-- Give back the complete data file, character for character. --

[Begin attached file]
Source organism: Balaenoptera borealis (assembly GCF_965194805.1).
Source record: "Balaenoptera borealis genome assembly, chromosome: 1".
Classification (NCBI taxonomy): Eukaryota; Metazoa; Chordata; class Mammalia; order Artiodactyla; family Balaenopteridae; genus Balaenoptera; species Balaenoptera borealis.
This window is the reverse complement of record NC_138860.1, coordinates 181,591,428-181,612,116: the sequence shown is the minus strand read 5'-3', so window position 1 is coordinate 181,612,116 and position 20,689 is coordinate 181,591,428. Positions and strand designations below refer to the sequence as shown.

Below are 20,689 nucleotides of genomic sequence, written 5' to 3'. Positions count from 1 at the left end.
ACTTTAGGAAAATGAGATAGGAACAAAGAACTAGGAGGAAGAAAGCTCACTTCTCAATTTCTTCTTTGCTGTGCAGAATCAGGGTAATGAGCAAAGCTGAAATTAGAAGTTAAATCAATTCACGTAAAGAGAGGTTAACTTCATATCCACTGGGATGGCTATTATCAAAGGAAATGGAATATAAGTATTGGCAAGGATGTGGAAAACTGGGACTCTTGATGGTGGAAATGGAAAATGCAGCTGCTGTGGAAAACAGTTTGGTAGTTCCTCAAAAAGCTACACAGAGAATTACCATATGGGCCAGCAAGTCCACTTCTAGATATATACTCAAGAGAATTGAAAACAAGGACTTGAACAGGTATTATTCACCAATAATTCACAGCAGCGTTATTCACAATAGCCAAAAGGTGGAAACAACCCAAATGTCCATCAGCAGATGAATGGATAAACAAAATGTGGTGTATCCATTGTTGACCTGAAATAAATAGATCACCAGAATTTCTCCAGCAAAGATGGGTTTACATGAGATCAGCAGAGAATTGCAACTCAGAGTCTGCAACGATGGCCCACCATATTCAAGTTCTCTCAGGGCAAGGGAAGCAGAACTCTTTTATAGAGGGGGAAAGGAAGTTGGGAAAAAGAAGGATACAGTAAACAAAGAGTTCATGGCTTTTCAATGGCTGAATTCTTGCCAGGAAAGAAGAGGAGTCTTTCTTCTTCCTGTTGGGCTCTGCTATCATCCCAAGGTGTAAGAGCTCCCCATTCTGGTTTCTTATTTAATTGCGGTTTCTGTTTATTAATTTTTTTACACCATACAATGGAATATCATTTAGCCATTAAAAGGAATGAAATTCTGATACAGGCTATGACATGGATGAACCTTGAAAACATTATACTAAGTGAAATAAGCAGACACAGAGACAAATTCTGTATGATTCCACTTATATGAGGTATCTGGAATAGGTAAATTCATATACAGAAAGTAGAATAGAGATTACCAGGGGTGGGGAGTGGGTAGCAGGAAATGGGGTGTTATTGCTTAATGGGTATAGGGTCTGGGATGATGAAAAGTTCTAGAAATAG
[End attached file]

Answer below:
Source organism: Balaenoptera borealis (assembly GCF_965194805.1).
Source record: "Balaenoptera borealis genome assembly, chromosome: 1".
Classification (NCBI taxonomy): Eukaryota; Metazoa; Chordata; class Mammalia; order Artiodactyla; family Balaenopteridae; genus Balaenoptera; species Balaenoptera borealis.
This window is the reverse complement of record NC_138860.1, coordinates 181,591,428-181,612,116: the sequence shown is the minus strand read 5'-3', so window position 1 is coordinate 181,612,116 and position 20,689 is coordinate 181,591,428. Positions and strand designations below refer to the sequence as shown.

Below are 20,689 nucleotides of genomic sequence, written 5' to 3'. Positions count from 1 at the left end.
ACTTTAGGAAAATGAGATAGGAACAAAGAACTAGGAGGAAGAAAGCTCACTTCTCAATTTCTTCTTTGCTGTGCAGAATCAGGGTAATGAGCAAAGCTGAAATTAGAAGTTAAATCAATTCACGTAAAGAGAGGTTAACTTCATATCCACTGGGATGGCTATTATCAAAGGAAATGGAATATAAGTATTGGCAAGGATGTGGAAAACTGGGACTCTTGATGGTGGAAATGGAAAATGCAGCTGCTGTGGAAAACAGTTTGGTAGTTCCTCAAAAAGCTACACAGAGAATTACCATATGGGCCAGCAAGTCCACTTCTAGATATATACTCAAGAGAATTGAAAACAAGGACTTGAACAGGTATTATTCACCAATAATTCACAGCAGCGTTATTCACAATAGCCAAAAGGTGGAAACAACCCAAATGTCCATCAGCAGATGAATGGATAAACAAAATGTGGTGTATCCATTGTTGACCTGAAATAAATAGATCACCAGAATTTCTCCAGCAAAGATGGGTTTACATGAGATCAGCAGAGAATTGCAACTCAGAGTCTGCAACGATGGCCCACCATATTCAAGTTCTCTCAGGGCAAGGGAAGCAGAACTCTTTTATAGAGGGGGAAAGGAAGTTGGGAAAAAGAAGGATACAGTAAACAAAGAGTTCATGGCTTTTCAATGGCTGAATTCTTGCCAGGAAAGAAGAGGAGTCTTTCTTCTTCCTGTTGGGCTCTGCTATCATCCCAAGGTGTAAGAGCTCCCCATTCTGGTTTCTTATTTAATTGCGGTTTCTGTTTATTAATTTTTTTACACCATACAATGGAATATCATTTAGCCATTAAAAGGAATGAAATTCTGATACAGGCTATGACATGGATGAACCTTGAAAACATTATACTAAGTGAAATAAGCAGACACAGAGACAAATTCTGTATGATTCCACTTATATGAGGTATCTGGAATAGGTAAATTCATATACAGAAAGTAGAATAGAGATTACCAGGGGTGGGGAGTGGGTAGCAGGAAATGGGGTGTTATTGCTTAATGGGTATAGGGTCTGGGATGATGAAAAGTTCTAGAAATAG